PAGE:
Amidst the Savannah’s oaks the grassland rises; sky and land converge. Wander down the narrow passages and discover a frame to the sky – a lens through which to explore and dream.
Hosted by the Lady Bird Johnson Wildflower Center in Austin, Texas, Fortlandia is a juried exhibition of temporary forts designed and built by artists, architects and designers. Meant to celebrate Central Texas’ native flora and fauna, the forts selected for the exhibition engaged visitors of all ages in play, creativity and deeper connection to the land.
At dwg., we engage in design competitions as a way to explore and test new theoretical and technical ideas. During our competition meetings, all staff members are invited to present a concept for the design. An overall concept is then selected and developed through a series of design charrettes and discussions. Once a concept is finalized, we dive into production – creating plant palettes, modeling designs, developing renders and writing a narrative.
For Forlandia’s 2019-2020 season, we gained inspiration from the Texas diptych of sky and land, which has played a central role in the narrative of western explorers, artists and writers throughout time. In his 1857 work, A Journey Through Texas, Frederick Law Olmstead described the land as “swelling against the horizon,” while in 1866 William Cullen Bryan wrote of the prairies as a “Fitting floor / For this magnificent temple of the sky…” Melding our own experiences with those of earlier observers, we created SKYFORT – a celebration of the intersection of sky and savanna through material, form and experience.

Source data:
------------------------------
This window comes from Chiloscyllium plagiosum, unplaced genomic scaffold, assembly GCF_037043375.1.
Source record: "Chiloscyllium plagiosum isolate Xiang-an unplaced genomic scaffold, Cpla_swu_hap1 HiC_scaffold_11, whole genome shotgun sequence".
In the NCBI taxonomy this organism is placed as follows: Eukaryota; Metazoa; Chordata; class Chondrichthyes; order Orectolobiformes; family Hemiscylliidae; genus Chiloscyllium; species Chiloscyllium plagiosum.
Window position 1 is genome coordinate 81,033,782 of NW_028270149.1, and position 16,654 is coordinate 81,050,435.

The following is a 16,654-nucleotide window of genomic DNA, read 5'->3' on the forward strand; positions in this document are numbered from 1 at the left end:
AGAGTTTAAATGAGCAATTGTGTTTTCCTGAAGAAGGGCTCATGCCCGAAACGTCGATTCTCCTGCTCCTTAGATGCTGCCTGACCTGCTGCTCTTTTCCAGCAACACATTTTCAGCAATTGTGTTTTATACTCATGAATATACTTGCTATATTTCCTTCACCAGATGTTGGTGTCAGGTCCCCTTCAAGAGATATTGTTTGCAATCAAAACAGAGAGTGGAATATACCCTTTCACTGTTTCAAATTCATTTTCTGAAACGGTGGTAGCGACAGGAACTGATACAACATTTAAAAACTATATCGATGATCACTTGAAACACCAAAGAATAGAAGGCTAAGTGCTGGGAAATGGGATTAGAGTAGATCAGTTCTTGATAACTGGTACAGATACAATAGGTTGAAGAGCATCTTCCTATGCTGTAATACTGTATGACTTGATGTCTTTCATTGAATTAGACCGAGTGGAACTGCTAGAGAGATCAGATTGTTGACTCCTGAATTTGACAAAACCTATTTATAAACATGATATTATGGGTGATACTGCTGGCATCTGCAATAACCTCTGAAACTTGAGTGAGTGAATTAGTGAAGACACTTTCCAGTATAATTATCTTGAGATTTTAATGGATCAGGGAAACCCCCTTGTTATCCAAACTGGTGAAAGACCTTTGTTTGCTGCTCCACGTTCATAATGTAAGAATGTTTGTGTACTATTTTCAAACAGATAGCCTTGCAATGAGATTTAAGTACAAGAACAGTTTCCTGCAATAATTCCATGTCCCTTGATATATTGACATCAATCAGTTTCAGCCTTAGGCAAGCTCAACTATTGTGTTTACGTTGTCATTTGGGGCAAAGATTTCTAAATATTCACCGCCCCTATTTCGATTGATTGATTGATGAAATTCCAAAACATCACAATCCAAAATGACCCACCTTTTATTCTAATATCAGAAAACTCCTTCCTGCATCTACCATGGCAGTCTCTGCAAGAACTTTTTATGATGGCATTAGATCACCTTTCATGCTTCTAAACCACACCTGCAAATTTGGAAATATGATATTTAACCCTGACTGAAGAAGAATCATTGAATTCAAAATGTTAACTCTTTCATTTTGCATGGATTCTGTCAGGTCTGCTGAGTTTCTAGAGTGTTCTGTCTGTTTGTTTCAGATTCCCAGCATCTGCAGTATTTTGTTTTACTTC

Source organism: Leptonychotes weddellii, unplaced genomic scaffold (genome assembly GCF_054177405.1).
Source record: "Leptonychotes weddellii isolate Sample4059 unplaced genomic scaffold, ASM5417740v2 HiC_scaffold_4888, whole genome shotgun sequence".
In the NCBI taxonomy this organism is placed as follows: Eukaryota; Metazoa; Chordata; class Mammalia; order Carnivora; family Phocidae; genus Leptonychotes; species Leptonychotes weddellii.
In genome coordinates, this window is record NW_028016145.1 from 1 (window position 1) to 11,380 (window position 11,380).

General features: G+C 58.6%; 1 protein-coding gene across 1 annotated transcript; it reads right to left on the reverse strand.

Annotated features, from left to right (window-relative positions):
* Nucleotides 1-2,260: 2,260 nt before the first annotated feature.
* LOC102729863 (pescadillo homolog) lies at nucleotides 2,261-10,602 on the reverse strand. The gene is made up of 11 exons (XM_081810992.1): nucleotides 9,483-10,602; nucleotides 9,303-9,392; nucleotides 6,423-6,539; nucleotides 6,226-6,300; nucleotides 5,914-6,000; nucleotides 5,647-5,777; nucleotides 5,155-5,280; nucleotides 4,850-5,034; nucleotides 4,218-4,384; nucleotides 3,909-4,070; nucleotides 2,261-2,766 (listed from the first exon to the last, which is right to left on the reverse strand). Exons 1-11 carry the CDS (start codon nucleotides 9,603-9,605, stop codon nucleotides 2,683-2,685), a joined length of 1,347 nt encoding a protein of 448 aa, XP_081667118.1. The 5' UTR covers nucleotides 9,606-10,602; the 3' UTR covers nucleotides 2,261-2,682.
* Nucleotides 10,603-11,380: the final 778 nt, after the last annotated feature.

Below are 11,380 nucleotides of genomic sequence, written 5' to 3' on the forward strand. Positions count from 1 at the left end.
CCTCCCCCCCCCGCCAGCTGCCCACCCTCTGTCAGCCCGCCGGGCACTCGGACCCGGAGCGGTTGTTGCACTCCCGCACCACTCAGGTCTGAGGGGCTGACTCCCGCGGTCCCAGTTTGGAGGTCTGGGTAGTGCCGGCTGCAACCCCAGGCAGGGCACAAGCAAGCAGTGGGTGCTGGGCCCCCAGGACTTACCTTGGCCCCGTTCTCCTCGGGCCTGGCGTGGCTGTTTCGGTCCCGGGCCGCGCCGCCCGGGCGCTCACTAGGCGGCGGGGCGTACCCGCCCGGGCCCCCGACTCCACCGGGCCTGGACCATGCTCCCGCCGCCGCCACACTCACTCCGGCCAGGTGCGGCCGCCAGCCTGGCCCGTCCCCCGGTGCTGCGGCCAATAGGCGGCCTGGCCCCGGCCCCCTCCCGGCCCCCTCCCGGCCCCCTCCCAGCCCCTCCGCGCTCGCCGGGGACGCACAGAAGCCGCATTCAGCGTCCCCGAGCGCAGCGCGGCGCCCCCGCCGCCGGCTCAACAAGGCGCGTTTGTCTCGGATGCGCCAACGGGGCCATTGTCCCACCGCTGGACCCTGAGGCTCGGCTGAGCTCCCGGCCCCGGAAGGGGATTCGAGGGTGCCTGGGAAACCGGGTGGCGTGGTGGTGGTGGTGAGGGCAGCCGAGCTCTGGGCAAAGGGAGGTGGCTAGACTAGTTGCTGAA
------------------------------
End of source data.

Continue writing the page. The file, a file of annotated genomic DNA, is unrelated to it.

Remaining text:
SKYFORT was created from local materials that represent the life cycle of the post-oak savanna ecosystem. Forming the structure, straw bales expressed the ongoing role of grasses after their growing season. Following the installation, the straw bales were reused by local farmers. Shou Sugi Ban lumber defined the inner spaces of SKYFORT, representing fire-breaks and expressing the role of fire in the post-oak savanna ecosystem. Aligned to the winter solstice, the pathways through SKYFORT reminded visitors of the sun’s role in defining our seasons and giving life to plants and animals.
SKYFORT allowed for different types of experiences and interaction. The fort attracted the young at heart – racing and chasing around, in, and through. Others found a moment of peace in the space, as outside sounds dampened and the walls constricted to create a lens to the sky. Visitors ran their fingers along the bales, smelling the kicked up earth and the sunny scent of straw. The black of charred wood contrasted with the sky, making the Texas sky appear even more blue.
In SKYFORT, where sky and land converged, visitors explored, dreamed and felt a little more connected to our land.
Location: Austin, Texas, United States of America
Design Firm: dwg.
Credits: text and photos courtesy of dwg.